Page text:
Giovanni Laquidara: I am a Software Engineer working in Air Traffic Control and Command & Control System development field. Active member in GDG-Rome and CodeInvaders Communities having fun developing Android and Web Application. Startupper in love with new and life changing technologies. Android and Dart and Go enthusiast.

Agatino Grillo: You were speakers at the Google Developer Group (GDG) Fest on 8th November in Rome with a code-lab dedicated to web development using Dart language. What about it?

Claudio & Giovanni: In the code lab we developed, using Polymer-Dart, a showcase app of 700+ interesting monuments you can find in Rome! You can find the slide here on SlideShare or here in ppt and pdf format.


Agatino Grillo: What is Dart? Why another web programming language?

Claudio & Giovanni: Dart is an open-source Web programming language developed by Google designed to be easy to write development tools for, well-suited to modern app development, and capable of high-performance implementations. Dart is a class-based, single inheritance, object-oriented language with C-style syntax. It supports interfaces, abstract classes, reified generics, and optional typing. Most importantly, Dart compiles to JavaScript so that your Dart apps can run all over the web.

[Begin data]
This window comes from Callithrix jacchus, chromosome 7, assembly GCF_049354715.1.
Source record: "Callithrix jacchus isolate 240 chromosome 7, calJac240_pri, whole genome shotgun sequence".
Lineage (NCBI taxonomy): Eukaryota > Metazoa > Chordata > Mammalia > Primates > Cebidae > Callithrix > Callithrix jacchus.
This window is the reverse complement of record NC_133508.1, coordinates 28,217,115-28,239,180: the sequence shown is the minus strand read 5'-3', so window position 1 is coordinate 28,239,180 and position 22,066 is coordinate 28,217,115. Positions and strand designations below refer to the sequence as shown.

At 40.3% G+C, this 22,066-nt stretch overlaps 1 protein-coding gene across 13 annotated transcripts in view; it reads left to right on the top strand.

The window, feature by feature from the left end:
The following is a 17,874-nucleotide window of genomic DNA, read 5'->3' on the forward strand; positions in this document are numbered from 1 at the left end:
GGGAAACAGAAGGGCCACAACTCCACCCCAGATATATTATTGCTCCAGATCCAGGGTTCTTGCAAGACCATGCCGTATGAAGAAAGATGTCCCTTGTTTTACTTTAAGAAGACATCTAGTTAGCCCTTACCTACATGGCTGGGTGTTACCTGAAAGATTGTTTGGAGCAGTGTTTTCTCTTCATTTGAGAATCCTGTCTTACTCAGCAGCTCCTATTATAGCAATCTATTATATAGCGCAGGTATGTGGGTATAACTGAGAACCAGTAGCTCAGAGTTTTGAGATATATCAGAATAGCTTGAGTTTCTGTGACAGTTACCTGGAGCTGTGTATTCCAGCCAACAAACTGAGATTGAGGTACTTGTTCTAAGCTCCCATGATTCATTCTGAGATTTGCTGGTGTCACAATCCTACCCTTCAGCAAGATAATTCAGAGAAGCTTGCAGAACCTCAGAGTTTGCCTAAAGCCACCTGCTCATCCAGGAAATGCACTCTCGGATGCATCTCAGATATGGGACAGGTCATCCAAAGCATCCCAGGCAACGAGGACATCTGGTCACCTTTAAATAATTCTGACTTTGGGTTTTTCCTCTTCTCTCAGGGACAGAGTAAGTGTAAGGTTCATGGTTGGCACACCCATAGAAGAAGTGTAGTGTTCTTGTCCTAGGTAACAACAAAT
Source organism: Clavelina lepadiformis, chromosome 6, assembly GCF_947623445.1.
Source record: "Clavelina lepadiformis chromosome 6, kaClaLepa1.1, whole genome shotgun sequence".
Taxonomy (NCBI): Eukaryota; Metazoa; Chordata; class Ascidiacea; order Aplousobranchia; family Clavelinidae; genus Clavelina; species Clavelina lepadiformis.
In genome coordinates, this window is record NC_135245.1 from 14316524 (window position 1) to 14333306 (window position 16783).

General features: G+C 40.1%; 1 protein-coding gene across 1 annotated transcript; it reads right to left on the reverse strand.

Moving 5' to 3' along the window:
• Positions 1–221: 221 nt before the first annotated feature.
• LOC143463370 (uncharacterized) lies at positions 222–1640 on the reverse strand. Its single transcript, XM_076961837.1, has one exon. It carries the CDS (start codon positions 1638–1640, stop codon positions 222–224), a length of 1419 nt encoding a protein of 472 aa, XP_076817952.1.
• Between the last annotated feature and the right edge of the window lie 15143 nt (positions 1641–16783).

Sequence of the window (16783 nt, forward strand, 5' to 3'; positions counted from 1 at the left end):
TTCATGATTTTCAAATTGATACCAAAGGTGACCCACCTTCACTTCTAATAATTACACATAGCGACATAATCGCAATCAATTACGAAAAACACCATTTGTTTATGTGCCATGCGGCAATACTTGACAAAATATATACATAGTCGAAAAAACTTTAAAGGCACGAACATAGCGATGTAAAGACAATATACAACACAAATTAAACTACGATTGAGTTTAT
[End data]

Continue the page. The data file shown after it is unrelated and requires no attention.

Agatino Grillo:  Does the Web really need another language?

Claudio & Giovanni: Dart is more than a language. The project is also building an Editor, core libraries, a static analyzer, and even a virtual machine. The Dart VM can run Dart code directly on the command line for server-side apps.  Nowadays web developers’ expectations require a platform familiar to programmers of different backgrounds, and that is structured to enable the larger, more complex apps that users are demanding. So Dart brings fresh ideas to web programming, and this innovation help push the web forward for app developers and users.